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A Lady's Life on a Farm in Manitoba HTML version

house men went through the form of opening two of our boxes and
inquiring into the age of our saddle, which had been used but
looked terribly new, hardly as if it had been in wear six months,
which is the given period for things to pass in free of duty. We
then steamed round New York through much shipping and under a most
marvellous new suspension bridge, which is to join New York and
Brooklyn, to the dockyard; where we had another most hearty
reception from our hostess. They had all been in a fidget at our
being so many days late, and directly the ship was telegraphed off
Sandy Hook the last night, in spite of the pouring rain, the
Commodore had gone down in the tug to the Quarantine Harbour to
try and get us off.
Since our arrival we have been "doing" New York, and are woefully
disappointed in the size of the streets. Fifth Avenue I expected
to find a Parisian Boulevard with trees lining the "side walks,"
instead of houses of all shapes and sizes, which are good inside,
judging by one of the large ones we went to see, but nothing much
from the outside. Day-light in the streets is almost shut out in
the "City" part of the town by the endless telegraph wires and
advertisements hung across, to say nothing of the elevated
railroads built on iron girders, which circulate round at the
height of second-floor windows. We have made a good deal of use of
the railroad; it is pleasanter than our under-ground, the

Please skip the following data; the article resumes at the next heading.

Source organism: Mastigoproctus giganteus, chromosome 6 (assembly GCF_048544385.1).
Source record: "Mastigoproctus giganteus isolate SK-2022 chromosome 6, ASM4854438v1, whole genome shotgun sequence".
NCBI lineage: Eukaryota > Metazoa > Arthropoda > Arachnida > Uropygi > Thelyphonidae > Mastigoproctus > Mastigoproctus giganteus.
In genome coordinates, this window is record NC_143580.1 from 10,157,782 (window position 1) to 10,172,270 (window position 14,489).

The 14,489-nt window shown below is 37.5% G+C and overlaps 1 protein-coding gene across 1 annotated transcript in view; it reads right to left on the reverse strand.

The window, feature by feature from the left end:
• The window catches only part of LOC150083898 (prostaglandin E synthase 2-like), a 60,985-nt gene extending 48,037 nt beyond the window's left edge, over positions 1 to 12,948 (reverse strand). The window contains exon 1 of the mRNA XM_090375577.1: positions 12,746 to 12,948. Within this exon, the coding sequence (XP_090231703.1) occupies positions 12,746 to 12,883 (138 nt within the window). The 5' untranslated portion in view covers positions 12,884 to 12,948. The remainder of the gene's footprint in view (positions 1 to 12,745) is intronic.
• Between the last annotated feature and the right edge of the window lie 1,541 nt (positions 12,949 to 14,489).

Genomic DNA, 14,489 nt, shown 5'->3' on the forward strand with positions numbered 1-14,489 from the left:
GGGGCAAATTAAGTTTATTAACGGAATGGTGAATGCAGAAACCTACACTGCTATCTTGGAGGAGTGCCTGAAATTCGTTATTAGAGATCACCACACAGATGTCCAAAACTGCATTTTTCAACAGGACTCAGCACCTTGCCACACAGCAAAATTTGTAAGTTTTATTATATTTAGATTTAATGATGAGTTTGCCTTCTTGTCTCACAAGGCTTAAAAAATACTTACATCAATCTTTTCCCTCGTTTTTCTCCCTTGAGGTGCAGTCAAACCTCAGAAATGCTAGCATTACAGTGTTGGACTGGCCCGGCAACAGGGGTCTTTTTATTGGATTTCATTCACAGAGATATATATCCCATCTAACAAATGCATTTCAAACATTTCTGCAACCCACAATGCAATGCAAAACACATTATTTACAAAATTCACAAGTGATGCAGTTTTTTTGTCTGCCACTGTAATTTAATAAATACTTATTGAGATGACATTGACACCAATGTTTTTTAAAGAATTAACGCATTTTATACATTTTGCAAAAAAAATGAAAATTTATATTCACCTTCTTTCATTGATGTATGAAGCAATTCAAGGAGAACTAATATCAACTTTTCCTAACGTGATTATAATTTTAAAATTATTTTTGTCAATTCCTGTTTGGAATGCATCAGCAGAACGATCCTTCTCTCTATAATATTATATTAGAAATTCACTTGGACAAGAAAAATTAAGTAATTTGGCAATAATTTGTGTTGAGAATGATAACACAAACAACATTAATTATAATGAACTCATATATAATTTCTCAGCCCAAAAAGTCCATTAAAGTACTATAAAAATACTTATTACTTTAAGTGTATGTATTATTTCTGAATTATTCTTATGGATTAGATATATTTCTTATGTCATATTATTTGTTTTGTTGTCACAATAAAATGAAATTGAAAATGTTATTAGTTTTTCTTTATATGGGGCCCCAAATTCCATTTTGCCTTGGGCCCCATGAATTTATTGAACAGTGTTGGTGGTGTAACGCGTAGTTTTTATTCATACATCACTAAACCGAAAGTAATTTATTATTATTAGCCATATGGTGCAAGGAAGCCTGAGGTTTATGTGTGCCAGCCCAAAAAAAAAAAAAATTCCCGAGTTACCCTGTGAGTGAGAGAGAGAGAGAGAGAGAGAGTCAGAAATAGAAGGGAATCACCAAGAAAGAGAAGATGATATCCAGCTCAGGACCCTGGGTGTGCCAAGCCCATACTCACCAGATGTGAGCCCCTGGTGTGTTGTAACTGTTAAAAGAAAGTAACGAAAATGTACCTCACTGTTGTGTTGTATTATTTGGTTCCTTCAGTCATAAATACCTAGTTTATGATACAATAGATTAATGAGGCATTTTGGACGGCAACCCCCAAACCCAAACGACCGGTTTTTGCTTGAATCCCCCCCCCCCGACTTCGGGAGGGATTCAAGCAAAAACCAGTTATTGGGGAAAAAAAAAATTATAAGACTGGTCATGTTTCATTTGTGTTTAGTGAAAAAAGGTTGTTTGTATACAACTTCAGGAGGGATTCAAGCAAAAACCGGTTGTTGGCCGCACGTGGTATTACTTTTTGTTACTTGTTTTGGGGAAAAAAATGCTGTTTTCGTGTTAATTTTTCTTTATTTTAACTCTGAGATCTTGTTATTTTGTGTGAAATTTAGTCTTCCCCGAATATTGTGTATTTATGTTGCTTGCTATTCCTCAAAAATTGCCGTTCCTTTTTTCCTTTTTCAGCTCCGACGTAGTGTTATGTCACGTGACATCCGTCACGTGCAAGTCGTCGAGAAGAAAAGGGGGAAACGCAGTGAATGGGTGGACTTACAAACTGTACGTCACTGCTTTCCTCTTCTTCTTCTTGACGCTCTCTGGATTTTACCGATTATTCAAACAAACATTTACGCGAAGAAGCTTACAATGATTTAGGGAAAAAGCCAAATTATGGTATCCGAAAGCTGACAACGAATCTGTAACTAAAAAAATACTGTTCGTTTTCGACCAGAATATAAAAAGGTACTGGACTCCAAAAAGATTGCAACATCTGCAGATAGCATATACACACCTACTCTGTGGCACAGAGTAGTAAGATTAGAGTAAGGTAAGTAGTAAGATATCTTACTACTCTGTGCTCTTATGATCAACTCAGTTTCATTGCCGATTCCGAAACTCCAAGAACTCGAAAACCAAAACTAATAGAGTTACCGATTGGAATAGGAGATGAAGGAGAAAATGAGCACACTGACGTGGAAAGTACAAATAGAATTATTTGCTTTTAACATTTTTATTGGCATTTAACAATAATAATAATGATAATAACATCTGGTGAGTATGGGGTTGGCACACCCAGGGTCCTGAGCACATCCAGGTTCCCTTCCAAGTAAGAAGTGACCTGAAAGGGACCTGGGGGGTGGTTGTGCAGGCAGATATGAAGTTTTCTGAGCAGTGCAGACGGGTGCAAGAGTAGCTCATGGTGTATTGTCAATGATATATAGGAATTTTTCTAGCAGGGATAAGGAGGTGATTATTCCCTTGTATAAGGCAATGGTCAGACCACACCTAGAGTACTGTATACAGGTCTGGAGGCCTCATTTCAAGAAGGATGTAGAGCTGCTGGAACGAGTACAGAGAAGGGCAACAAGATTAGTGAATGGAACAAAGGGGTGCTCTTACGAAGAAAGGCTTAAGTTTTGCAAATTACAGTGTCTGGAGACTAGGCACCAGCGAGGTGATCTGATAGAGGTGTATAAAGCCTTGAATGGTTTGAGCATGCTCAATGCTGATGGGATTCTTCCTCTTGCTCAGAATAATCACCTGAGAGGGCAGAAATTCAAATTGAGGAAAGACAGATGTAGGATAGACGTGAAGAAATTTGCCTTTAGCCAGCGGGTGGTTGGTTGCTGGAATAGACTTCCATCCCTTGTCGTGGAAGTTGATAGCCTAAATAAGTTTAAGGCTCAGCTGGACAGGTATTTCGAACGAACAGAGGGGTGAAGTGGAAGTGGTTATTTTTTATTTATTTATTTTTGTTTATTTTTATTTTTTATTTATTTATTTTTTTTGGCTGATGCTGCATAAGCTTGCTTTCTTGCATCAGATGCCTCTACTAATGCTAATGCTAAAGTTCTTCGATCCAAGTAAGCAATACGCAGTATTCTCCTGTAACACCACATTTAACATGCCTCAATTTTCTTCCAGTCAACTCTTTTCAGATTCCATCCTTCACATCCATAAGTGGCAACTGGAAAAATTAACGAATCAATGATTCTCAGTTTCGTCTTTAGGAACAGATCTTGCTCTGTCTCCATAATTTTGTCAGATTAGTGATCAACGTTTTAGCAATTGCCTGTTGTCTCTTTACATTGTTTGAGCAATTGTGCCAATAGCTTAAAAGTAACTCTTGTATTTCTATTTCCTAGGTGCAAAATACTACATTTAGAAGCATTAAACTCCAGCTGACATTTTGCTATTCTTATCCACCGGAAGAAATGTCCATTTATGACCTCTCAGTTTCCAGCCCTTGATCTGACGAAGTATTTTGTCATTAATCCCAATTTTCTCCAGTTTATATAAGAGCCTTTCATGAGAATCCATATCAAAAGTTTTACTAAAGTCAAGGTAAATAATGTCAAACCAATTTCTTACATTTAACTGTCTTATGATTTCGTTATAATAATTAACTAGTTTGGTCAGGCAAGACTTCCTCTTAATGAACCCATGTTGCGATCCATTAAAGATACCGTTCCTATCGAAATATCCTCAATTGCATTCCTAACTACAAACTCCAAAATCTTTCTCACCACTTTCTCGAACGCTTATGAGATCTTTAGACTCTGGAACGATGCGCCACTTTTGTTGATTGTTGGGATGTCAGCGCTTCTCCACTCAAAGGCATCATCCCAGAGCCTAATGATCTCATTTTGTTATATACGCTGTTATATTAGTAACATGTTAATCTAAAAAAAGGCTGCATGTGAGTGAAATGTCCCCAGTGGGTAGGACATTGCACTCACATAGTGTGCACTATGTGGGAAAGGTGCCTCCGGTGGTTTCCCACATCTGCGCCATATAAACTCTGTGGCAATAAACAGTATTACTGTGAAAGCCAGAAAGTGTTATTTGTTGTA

atmosphere being "rather" clearer, though at first it is startling
to see the twists and curves the trains give to get round the
corners of the streets, and to watch the moving of objects at
about forty feet below you.
I am not at all surprised people do not care to drive much, as
tramways pass through every street almost, and all are so badly
paved that paint and springs would suffer. The ferry-boats which
ply between the cities, starting every five minutes from different
wharves, astonished us most; waggons, carriages, &c., all drive on
twenty at a time, and three or four hundred foot-passengers, the
latter paying two cents per passage.
On the whole I think we have seen almost everything that is to be
seen. We spent an afternoon in the Central Park, lunched at both
of Delmonico's restaurants, dined at the invitation of our banker
at "Pinards," where the roses were lovely, the centre bouquet
measuring two feet across, and each lady having different-coloured
bunches on her serviette; a play at Walleck's, theatre both pretty
and well-ventilated, and a most splendid exit, the stalls on the
same level as the street--the whole place seemed to empty itself
in about five minutes; and a day's expedition to Statten Island,
from which we had a lovely view of New York, its surroundings, and
the whole harbour. To-morrow we are to go for three nights to
Washington, returning here to start westwards on Monday, though
everybody tells us we are going too early in the year. The spring
in Manitoba has been very late. A----, writing on the 26th of
April, says they are just starting work, but cannot do much at
present on account of the water from the melted snow not having
run off. The rivers have broken up. The Red River carried away one
of the two bridges at Winnipeg. He happened to be in town at the
time, and although he didn't see the bridge go, saw it afterwards
and the jam. The ice was blocked for about a mile above, tumbling
all over the place, making the river rise about ten feet an hour,
washing out all the neighbouring houses. It lasted about ten